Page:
Don’t underestimate afterglow
Have you been able to successfully court your customers and develop strong relationships? There’s only one way to find out …
We have now come to the moment of truth, namely, the overall evaluation of the customer’s (conscious or subconscious) experience.
Customers, who evaluate their experience in a positive light, are more likely to return to your business in the future and, more importantly, will refer the sales person, technician or the business to friends and acquaintances.
The key here is to ensure that the date night was the most positive experience your customer has had with regard to
the product or service you, or the business, delivered.
It is important to take note of a study by Technical Assistance Research Programs (TARP), regarding the value attached to effective customer service, both good and bad.
On average, 50 percent of unhappy customers will never advise the company that this is the case. Of the 50 percent who do complain, only five percent will tell management. The remaining 45 percent will only complain to a frontline employee who will, invariably, do little about the complaint.
Management is thus lulled into believing all is well in the organisation …
Between 54 and 70 percent of customers who complain will do business with the company again, providing that their complaint is resolved to their satisfaction. If this is not the case, only 19 to 46 percent will do business with the organisation again.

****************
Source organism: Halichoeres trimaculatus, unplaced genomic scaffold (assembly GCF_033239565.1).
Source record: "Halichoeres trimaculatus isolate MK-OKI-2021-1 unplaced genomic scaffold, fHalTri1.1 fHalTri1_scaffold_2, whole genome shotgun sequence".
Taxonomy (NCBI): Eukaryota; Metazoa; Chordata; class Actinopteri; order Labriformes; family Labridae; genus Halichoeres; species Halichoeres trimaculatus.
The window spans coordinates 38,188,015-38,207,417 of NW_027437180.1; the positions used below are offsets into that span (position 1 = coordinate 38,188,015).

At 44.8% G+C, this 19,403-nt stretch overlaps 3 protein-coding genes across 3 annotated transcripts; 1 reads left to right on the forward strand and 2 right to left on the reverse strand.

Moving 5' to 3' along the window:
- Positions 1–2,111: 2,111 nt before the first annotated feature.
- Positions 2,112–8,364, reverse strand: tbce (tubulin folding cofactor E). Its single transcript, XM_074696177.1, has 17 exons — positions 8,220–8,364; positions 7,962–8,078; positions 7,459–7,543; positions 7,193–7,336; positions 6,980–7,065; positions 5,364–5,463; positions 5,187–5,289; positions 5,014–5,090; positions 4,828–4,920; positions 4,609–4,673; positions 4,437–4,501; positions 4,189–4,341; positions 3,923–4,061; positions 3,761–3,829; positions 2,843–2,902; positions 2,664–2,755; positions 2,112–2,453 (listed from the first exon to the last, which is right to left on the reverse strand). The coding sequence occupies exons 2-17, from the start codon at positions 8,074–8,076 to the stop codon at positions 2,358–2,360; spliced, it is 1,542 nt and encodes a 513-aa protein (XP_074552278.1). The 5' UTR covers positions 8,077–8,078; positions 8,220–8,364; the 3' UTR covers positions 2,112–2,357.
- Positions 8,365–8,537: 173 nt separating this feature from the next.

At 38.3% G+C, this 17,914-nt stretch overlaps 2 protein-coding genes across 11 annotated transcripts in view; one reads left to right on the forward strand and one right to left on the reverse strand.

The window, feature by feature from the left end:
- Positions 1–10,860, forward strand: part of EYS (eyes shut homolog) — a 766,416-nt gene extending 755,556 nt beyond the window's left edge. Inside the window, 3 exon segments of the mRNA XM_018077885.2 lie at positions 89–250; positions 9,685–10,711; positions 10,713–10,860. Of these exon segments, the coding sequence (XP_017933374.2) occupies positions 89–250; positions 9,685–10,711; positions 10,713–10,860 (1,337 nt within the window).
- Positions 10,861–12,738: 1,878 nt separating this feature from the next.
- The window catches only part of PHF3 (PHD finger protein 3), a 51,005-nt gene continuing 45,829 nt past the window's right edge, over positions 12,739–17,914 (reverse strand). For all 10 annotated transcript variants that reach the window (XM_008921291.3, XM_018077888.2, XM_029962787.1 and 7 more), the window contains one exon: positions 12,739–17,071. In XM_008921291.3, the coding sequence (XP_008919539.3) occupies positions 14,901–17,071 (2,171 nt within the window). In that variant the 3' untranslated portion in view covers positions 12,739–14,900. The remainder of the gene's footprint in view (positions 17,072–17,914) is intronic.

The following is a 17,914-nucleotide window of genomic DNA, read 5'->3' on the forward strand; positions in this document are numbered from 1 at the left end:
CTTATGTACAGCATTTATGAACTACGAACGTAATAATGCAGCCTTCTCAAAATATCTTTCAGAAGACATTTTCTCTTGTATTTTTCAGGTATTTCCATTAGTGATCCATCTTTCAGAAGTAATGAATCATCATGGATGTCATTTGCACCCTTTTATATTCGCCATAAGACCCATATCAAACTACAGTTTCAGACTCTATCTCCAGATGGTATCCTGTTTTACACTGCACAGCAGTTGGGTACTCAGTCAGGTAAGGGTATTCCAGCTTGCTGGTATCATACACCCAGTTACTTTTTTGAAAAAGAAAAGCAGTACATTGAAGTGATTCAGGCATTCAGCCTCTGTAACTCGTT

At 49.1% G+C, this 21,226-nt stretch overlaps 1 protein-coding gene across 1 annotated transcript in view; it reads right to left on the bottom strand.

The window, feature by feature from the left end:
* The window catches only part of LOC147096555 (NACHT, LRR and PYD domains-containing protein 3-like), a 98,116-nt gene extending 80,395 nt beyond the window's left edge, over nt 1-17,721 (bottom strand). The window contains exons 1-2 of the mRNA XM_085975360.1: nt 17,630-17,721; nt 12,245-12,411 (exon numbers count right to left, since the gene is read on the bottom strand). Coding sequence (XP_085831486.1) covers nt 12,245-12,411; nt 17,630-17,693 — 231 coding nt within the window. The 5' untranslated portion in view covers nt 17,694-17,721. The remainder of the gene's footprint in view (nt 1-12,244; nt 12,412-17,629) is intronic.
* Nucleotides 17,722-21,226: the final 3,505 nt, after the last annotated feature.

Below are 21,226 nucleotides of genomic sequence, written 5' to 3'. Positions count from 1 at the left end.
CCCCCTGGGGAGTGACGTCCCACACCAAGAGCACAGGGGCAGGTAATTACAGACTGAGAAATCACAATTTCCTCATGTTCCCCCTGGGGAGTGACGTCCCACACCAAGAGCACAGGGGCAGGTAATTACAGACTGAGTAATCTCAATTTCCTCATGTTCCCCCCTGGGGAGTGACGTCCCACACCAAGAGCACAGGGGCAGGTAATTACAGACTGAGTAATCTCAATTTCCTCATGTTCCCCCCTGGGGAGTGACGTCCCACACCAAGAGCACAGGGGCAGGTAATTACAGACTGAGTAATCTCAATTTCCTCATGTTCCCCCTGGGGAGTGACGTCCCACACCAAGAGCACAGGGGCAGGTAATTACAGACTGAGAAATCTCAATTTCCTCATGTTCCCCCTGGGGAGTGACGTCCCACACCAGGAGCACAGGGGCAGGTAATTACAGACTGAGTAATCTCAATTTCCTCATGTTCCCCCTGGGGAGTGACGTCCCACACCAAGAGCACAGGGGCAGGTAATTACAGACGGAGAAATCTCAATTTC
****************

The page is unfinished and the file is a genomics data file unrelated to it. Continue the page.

Of the customers who do not advise the company of dissatisfaction, only 10 to 37 percent will return to do business again.
A few facts about customer service:
• It costs six times more to attract a new customer than to retain the current customer.
• Generally, the lowest-paid employee is designated to deal with customers.
• Quality-based companies pick up market share at three times the rate of their competitors.
Focusing on long-term relationship management, it is important to remember that this is a dynamic cycle and each new interaction with your customer goes through the same cycle. As the relationship develops with a customer over the long term, less emphasis is perhaps placed on courting and the transfer of trust. This is because the customer knows and trusts you as a result of previous interactions.
Familiarity and mediocrity are evils that lead to complacency, which will start diminishing the afterglow, giving the customer the opportunity to investigate your competitors. You may feel that you, or your company, are delivering a service in line with expectations, however, never stop courting your customer.
Some pointers that may be perceived by customers as complacent service:
• Changing pricing without advising customers;
• Lack of explanation when new products or new documentation are introduced, making the assumption that the customer will merely adapt;
• Sending documentation without prior verbal contact;
• Assuming that, due to the length of the relationship, deadlines need not be adhered to and deliverables can be submitted late;
• If the personal touch is important to the customer, forgetting birthdays or other important dates;
• Submitting sub-standard work;
• No longer asking your customers for their perspective in matters that affect them;
• Being unavailable and not returning phone calls;
• Offering special concessions to new customers and not rewarding existing ones.
Good luck with dating your customers!
Jannie Koegelenberg is passionate about promoting positive customer experiences. He runs the EDGE Training Consultancy, a leading provider of world-class training and development programmes that meaningfully change and impact on people’s lives. He has a 38-year track record in the motor industry, having worked at Mercedes-Benz distributor United Cars and Diesel Distributors, Ford Motor Company SA and Toyota SA Marketing.